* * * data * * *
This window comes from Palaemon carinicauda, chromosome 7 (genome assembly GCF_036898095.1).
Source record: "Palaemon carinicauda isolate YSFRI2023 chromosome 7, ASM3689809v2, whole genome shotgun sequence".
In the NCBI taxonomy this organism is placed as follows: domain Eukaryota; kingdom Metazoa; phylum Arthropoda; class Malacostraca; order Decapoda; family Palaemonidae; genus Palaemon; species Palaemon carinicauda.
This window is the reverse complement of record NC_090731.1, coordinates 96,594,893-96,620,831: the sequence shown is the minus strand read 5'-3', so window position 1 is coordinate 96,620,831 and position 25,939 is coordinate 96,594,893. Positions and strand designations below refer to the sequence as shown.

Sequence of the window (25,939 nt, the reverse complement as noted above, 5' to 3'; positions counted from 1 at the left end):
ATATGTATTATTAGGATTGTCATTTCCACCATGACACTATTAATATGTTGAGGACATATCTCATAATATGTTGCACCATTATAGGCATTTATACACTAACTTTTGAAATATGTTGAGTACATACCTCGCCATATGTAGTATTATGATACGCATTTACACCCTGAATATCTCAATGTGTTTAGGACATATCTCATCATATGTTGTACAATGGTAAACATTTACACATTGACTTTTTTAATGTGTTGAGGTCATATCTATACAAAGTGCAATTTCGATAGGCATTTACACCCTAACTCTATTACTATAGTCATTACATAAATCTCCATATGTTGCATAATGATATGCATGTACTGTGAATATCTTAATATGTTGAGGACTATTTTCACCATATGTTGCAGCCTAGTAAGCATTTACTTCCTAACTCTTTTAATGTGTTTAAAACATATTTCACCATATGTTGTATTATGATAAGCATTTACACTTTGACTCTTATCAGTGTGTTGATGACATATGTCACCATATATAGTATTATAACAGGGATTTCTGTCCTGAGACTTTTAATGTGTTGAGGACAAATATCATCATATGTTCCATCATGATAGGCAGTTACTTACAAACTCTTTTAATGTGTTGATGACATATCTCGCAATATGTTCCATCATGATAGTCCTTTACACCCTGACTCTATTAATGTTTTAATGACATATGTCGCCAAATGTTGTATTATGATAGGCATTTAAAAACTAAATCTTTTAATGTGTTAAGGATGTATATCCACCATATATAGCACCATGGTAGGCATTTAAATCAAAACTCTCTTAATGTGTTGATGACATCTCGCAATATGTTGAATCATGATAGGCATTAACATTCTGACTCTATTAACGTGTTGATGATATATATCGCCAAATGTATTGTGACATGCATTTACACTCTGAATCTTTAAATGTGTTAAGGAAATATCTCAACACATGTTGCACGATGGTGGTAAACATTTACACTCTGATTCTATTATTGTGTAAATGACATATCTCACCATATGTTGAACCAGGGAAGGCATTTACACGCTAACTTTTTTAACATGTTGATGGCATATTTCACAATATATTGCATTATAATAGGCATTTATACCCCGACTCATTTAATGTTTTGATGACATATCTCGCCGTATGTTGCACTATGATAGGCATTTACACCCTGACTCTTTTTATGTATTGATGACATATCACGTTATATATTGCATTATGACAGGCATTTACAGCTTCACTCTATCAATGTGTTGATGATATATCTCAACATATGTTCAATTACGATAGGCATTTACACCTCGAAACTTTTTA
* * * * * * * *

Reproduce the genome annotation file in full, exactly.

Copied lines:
This window comes from Palaemon carinicauda, chromosome 7 (genome assembly GCF_036898095.1).
Source record: "Palaemon carinicauda isolate YSFRI2023 chromosome 7, ASM3689809v2, whole genome shotgun sequence".
In the NCBI taxonomy this organism is placed as follows: domain Eukaryota; kingdom Metazoa; phylum Arthropoda; class Malacostraca; order Decapoda; family Palaemonidae; genus Palaemon; species Palaemon carinicauda.
This window is the reverse complement of record NC_090731.1, coordinates 96,594,893-96,620,831: the sequence shown is the minus strand read 5'-3', so window position 1 is coordinate 96,620,831 and position 25,939 is coordinate 96,594,893. Positions and strand designations below refer to the sequence as shown.

Sequence of the window (25,939 nt, the reverse complement as noted above, 5' to 3'; positions counted from 1 at the left end):
ATATGTATTATTAGGATTGTCATTTCCACCATGACACTATTAATATGTTGAGGACATATCTCATAATATGTTGCACCATTATAGGCATTTATACACTAACTTTTGAAATATGTTGAGTACATACCTCGCCATATGTAGTATTATGATACGCATTTACACCCTGAATATCTCAATGTGTTTAGGACATATCTCATCATATGTTGTACAATGGTAAACATTTACACATTGACTTTTTTAATGTGTTGAGGTCATATCTATACAAAGTGCAATTTCGATAGGCATTTACACCCTAACTCTATTACTATAGTCATTACATAAATCTCCATATGTTGCATAATGATATGCATGTACTGTGAATATCTTAATATGTTGAGGACTATTTTCACCATATGTTGCAGCCTAGTAAGCATTTACTTCCTAACTCTTTTAATGTGTTTAAAACATATTTCACCATATGTTGTATTATGATAAGCATTTACACTTTGACTCTTATCAGTGTGTTGATGACATATGTCACCATATATAGTATTATAACAGGGATTTCTGTCCTGAGACTTTTAATGTGTTGAGGACAAATATCATCATATGTTCCATCATGATAGGCAGTTACTTACAAACTCTTTTAATGTGTTGATGACATATCTCGCAATATGTTCCATCATGATAGTCCTTTACACCCTGACTCTATTAATGTTTTAATGACATATGTCGCCAAATGTTGTATTATGATAGGCATTTAAAAACTAAATCTTTTAATGTGTTAAGGATGTATATCCACCATATATAGCACCATGGTAGGCATTTAAATCAAAACTCTCTTAATGTGTTGATGACATCTCGCAATATGTTGAATCATGATAGGCATTAACATTCTGACTCTATTAACGTGTTGATGATATATATCGCCAAATGTATTGTGACATGCATTTACACTCTGAATCTTTAAATGTGTTAAGGAAATATCTCAACACATGTTGCACGATGGTGGTAAACATTTACACTCTGATTCTATTATTGTGTAAATGACATATCTCACCATATGTTGAACCAGGGAAGGCATTTACACGCTAACTTTTTTAACATGTTGATGGCATATTTCACAATATATTGCATTATAATAGGCATTTATACCCCGACTCATTTAATGTTTTGATGACATATCTCGCCGTATGTTGCACTATGATAGGCATTTACACCCTGACTCTTTTTATGTATTGATGACATATCACGTTATATATTGCATTATGACAGGCATTTACAGCTTCACTCTATCAATGTGTTGATGATATATCTCAACATATGTTCAATTACGATAGGCATTTACACCTCGAAACTTTTTA